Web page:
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I've been trying to find an idiomatic way to convert user data to valid keywords in clojure.

A possible use case for this is when reading in an excel spreadsheet, I would like to dynamically build a map for each row besides the first where the first row contains headers that will be keywords . I need to account for the headers possibly containing spaces or other invalid characters. I have read that the keyword function will not complaim and will give you an invalid key that may be hard to work with or even harmful.

I could manually make the conversions or possibly use a framework like slugger to do this, but i wanted to know if there was anything already built-in that could handle this.

Also, I have read that at one point creating too many keys could overload the heap, but that was from 2010 and it may have been resolved in 1.3. Would it just be best for me to create my hash-map with string key instead of keywords? I have read that doing so is not idiomatic.

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Is there good reason not to use the strings with offending characters themselves as keys rather than converting to keywords? Seems like you could avoid the whole issue and keep the keys the same as the column names. –  A. Webb Jan 23 '14 at 16:26
As overthink stated below it doesn't complain about spaces so (keyword "hi there") gets converted to :hi there which is not easy to work with as you can't directly call it, you have to always use (keyword "hi there"), :hi there throws a runtime exception –  user1371281 Jan 23 '14 at 16:29
Serializing and reloading strings is a solved problem, and making the keys keywords is a pretty small bonus compared with the large chore of making readable keywords for each string. Unless you don't need to serialize! If you aren't going to store and reload the keywords, then just make keywords out of the strings. (keyword "this is a string") is totally valid, it just isn't readable in its default printed form. –  noisesmith Jan 23 '14 at 16:30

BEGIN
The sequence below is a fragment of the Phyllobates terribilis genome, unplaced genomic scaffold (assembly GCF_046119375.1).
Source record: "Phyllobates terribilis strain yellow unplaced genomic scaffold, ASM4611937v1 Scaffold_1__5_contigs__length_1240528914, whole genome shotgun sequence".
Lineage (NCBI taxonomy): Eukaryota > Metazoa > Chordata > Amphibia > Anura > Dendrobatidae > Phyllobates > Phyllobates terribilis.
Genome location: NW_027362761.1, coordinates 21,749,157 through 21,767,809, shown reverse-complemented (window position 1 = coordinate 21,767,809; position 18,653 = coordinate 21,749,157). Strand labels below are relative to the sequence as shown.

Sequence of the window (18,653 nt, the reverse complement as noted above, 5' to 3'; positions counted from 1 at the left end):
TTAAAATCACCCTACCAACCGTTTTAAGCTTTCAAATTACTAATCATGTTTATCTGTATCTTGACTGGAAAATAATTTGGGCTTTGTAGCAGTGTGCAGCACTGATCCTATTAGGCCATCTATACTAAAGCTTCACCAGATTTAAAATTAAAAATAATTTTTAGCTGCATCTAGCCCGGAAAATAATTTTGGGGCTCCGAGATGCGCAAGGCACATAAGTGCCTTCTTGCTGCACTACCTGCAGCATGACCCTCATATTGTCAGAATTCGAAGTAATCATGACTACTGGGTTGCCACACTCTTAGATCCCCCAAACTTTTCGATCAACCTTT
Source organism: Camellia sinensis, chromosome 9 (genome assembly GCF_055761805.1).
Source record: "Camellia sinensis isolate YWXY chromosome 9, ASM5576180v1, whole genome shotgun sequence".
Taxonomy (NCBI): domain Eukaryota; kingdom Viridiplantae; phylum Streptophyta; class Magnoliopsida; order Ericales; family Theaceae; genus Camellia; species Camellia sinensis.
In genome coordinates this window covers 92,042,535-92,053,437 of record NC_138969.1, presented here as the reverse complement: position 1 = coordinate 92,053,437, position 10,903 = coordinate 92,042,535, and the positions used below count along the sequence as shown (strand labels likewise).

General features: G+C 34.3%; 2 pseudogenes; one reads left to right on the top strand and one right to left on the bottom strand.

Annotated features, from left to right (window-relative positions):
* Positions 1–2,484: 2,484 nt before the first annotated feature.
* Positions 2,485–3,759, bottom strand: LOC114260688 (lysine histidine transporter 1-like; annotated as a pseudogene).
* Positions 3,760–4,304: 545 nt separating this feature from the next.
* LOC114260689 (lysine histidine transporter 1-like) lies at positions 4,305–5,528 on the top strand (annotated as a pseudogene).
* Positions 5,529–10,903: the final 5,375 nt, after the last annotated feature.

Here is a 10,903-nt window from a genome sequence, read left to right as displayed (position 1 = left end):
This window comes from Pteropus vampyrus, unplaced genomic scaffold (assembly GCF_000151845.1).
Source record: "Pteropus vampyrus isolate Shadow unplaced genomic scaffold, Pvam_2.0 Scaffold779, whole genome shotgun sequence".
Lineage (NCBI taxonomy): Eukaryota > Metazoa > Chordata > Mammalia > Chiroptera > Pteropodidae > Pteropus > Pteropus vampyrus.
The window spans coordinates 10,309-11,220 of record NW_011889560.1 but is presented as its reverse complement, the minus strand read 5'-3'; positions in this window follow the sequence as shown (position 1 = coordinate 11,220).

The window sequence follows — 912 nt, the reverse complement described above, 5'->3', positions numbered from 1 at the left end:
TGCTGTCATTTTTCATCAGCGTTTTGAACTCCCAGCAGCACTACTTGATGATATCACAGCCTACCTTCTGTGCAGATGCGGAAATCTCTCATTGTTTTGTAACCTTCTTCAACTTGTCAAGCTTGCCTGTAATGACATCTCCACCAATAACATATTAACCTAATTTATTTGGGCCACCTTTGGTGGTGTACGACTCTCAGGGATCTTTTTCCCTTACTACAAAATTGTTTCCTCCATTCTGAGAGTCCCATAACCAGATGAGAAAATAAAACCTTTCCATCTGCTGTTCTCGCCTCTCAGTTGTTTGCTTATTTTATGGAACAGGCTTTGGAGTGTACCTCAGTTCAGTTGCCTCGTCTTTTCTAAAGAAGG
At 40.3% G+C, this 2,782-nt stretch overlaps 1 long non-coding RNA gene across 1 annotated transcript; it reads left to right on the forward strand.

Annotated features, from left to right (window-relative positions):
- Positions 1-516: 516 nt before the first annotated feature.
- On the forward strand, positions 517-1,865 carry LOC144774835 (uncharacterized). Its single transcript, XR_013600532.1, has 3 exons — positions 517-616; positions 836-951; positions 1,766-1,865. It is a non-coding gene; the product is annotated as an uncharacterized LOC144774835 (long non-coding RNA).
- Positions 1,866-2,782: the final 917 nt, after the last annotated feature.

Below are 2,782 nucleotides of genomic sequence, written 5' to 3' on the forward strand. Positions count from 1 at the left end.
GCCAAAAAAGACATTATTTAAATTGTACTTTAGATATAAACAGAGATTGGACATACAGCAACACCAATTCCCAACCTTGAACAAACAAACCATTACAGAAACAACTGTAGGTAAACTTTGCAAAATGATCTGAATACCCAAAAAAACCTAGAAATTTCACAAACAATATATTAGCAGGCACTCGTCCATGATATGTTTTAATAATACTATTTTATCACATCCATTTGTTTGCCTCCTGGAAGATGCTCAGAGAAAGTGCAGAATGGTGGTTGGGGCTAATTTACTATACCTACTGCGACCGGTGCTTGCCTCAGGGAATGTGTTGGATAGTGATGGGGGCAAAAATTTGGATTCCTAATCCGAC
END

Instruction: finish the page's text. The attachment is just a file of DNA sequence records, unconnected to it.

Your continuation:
To be clear: the keyword with a space in it is not invalid. It is fine. It just is not readable. –  noisesmith Jan 23 '14 at 16:32
In the case of a space you are correct, but keyword allows invalid characters which I may also encounter, like % the soace was an example of something i might encounter, but it is difficult to work with even if it may be valid. I have been leaning towards slugger which would take "% Increase" and convert it to "percent-increase" which would make a valid key, but I wanted to make sure I wasn't reinventing the wheel. –  user1371281 Jan 23 '14 at 17:47

2 Answers 2

up vote 1 down vote accepted

Unless you have good reason for doing otherwise, simply use the string itself as a key.

user=> (def my-db (atom {}))
user=> (swap! my-db assoc "New York" 1)
{"New York" 1}
user=> (swap! my-db assoc "Los Angeles" 2)
{"Los Angeles" 2, "New York" 1}
user=> (do (print "Which city do you want to rank?\n =>") 
           (@my-db (read-line)))
Which city do you want to rank?
 =>New York

If you encode/keywordize your map, you'll instead have to encode/keywordize or stringify/decode on each interaction with the user's conventions.

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What other downsides are there using strings as keys besides not being able to retrieve a value from a map using the key as a function? Keywords can act as functions, so (:key my-map) returns the value associated with :key, but ("key" my-map) throws an exception. Instead I would have to write it (my-map "key") to retrieve the value. This doesn't initially seem like a problem, but at places where keywords can act as partial functions it may become more of a headache. (map :key list-of-maps). I hope I'm not being too picky, I'm still new to clojure. This may be the route I take due to decode –  user1371281 Jan 23 '14 at 21:06
As far as headaches go, (map #(get % "string") list-of-maps) seems much, much milder than what you are otherwise proposing. –  A. Webb Jan 24 '14 at 15:22
If I'm not mistaken, strings in maps are all stored separately, and might cause memory problems if repeated. Keywords don't suffer from this, since they are interned. –  NielsK Jan 26 '14 at 22:17
@NielsK String literals are interned (identical? "hello" "hello") => true. Arbitrary string data is not (identical? "hello" (str "hell" "o")) => false. This is probably what you want. But, any string can be interned if desired (identical? "hello" (.intern (str "hell" "o"))) => true. –  A. Webb Jan 27 '14 at 1:34

Hm, it does appear that keyword will spit out unreadable keywords:

user=> (keyword "foo bar")
:foo bar
user=> (keyword "foo:")

Neither of these can be read in again.

I would just write a small function to clean your input (rules here) before passing it to the keyword function.

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Symbol also has the same behavior: (eval `(def ~(symbol "#") "yikes!")) –  A. Webb Jan 23 '14 at 16:31
not invalid, just not readable –  noisesmith Jan 23 '14 at 16:31
I'd call this, at least the second :foo:, and the above #, invalid but not enforced. –  A. Webb Jan 23 '14 at 16:34
@noisesmith Good point. Updating my terminology. –  overthink Jan 23 '14 at 21:40

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